The Battle of Degsastan

 

 

I am indebted for the images and pdf extracts on this page to Tom Moss. Tom is a great enthusiast for the history of the borders region and is an expert on the history of the area. Visit his site here: http://www.reivershistory.co.uk/

Wikipedia Extract

The Battle of Degsastan was fought c. 603 between king Æthelfrith of Bernicia and the Gaels under Áedán mac Gabráin, king ofDál Riada. Æthelfrith carried the day, winning a decisive victory, although his brother Theodbald was killed. We know almost nothing else about the battle, not even where "Degsastan" was supposed to be. Some suspect it was Dawstane in Liddesdale.

According to Bede's account in his Historia ecclesiastica gentis Anglorum (Book I, chapter 34), Æthelfrith had won many victories against the Britons and was expanding his power and territory, and this concerned Áedán, who led "an immense and mighty army" against Æthelfrith. Although Æthelfrith had the smaller army, Bede reports that almost all of Áedán's army was slain, and Áedán himself fled. After this defeat, according to Bede, the Irish kings in Britain would not make war against the English again, right up to Bede's own time (130 years later).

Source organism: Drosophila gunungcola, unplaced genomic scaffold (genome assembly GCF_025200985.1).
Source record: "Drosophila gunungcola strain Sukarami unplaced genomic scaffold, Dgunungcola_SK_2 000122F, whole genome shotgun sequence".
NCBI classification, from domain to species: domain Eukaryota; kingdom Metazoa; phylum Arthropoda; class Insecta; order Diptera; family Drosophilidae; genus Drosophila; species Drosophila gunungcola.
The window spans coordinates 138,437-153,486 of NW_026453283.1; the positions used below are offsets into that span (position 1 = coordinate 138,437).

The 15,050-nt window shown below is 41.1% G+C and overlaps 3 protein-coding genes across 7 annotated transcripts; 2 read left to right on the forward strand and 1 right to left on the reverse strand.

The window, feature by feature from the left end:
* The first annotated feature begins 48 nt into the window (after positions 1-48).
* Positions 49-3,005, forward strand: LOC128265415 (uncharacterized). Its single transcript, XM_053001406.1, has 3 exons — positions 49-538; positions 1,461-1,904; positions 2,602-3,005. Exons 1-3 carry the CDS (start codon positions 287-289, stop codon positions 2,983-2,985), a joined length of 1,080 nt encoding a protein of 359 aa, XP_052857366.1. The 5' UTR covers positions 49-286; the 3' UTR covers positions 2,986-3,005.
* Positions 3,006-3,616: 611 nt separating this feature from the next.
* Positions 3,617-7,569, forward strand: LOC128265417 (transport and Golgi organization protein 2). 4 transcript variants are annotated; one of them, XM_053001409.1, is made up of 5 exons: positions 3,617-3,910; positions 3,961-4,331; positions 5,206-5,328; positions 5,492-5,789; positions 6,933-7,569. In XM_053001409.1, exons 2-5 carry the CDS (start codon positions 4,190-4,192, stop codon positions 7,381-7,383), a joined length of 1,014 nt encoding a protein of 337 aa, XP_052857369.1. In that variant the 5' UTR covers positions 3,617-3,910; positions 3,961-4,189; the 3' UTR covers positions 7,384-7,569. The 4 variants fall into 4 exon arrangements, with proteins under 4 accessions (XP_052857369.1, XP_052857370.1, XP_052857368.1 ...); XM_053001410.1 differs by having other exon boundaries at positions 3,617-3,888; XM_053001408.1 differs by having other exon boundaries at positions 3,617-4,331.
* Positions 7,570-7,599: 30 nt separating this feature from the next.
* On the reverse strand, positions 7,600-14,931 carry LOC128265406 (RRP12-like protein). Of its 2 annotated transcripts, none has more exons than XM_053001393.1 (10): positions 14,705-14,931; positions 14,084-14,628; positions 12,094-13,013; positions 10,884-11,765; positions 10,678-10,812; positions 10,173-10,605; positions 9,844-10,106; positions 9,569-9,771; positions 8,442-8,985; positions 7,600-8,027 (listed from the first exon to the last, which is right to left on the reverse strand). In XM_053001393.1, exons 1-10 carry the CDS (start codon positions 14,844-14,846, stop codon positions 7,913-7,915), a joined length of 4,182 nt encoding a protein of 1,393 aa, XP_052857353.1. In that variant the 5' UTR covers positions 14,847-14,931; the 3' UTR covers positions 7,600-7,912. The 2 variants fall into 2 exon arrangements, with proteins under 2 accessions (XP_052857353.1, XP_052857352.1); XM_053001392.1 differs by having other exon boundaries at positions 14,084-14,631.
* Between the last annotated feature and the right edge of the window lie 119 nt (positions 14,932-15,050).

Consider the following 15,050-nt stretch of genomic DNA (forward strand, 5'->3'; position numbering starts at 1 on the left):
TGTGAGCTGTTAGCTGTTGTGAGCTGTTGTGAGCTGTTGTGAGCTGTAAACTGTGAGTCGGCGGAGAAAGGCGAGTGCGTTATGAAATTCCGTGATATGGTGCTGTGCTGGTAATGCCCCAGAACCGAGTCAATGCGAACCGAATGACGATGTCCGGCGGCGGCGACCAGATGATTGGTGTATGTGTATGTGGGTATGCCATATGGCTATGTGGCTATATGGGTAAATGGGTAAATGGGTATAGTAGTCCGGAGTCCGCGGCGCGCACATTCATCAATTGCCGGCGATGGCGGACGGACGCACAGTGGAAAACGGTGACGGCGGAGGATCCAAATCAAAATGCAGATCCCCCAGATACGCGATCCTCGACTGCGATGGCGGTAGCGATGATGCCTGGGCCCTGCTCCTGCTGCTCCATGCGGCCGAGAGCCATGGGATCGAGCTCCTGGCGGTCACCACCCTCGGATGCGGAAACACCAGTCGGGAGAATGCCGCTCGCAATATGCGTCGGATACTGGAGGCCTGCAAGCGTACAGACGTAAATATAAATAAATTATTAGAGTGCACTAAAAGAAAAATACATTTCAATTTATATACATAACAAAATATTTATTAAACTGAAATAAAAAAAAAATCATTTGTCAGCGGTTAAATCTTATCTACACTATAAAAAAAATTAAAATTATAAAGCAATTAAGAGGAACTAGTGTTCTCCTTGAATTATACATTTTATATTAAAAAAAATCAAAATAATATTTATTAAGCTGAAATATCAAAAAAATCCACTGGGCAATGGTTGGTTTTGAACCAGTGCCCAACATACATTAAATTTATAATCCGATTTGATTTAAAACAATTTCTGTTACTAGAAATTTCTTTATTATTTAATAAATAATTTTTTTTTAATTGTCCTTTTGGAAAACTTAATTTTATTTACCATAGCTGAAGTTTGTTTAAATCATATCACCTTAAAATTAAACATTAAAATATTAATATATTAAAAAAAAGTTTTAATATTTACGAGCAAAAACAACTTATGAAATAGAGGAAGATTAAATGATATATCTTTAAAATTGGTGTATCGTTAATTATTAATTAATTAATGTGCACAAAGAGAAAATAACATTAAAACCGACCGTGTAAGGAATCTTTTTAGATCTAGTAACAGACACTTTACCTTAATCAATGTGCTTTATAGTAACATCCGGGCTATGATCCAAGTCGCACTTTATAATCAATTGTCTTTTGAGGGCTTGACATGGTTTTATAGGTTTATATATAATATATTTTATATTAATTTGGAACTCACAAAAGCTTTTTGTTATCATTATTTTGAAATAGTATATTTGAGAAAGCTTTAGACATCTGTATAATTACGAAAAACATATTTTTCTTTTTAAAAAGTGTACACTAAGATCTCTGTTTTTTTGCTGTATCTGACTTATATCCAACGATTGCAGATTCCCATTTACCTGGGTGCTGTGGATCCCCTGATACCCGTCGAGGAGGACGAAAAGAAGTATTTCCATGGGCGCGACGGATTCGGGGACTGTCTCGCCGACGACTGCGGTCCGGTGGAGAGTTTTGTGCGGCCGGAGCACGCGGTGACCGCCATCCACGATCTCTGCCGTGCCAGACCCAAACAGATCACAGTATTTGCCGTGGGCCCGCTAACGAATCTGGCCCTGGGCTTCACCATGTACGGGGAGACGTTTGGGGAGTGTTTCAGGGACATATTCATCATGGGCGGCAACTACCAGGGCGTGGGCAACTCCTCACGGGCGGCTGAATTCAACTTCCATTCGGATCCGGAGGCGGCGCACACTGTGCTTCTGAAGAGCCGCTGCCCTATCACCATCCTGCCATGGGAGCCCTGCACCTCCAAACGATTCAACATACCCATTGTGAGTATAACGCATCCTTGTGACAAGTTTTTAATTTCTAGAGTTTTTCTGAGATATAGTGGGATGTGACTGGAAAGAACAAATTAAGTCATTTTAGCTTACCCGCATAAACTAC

Áedán's army included the Bernician exile Hering, son of the former Bernician king Hussa; his participation is mentioned by theAnglo-Saxon Chronicle (manuscript E, year 603), and may indicate dynastic rivalry among the Bernicians. Áedán's army also included the Cenél nEógain prince Máel Umai mac Báetáin, who is said by Irish sources to have slain Eanfrith, brother of Æthelfrith.

Áedán survived as King of Dál Riata until 608 when he was succeeded by his youngest son Eochaid Buide. Æthelfrith died in battle in 616.

 

 

Useful discussion thread on:

http://senchus.wordpress.com/2008/11/15/the-battle-of-degsastan/#comments

Local Archeological Paper on the battle from 1903

Page 49

Page 50

Page 51

Another paper discussing graves on the battlefield

Page 1

Page 2

Page 3

Page 4

 

Video clip from the borders region:

 

 

Below: Victorian Era Map

Interesting how the Catrail is marked here but called "old road" on the other modern map.

 

From the east towards Dawston Rig

Ancient British Settlements

 

 

 

 

 

 

 

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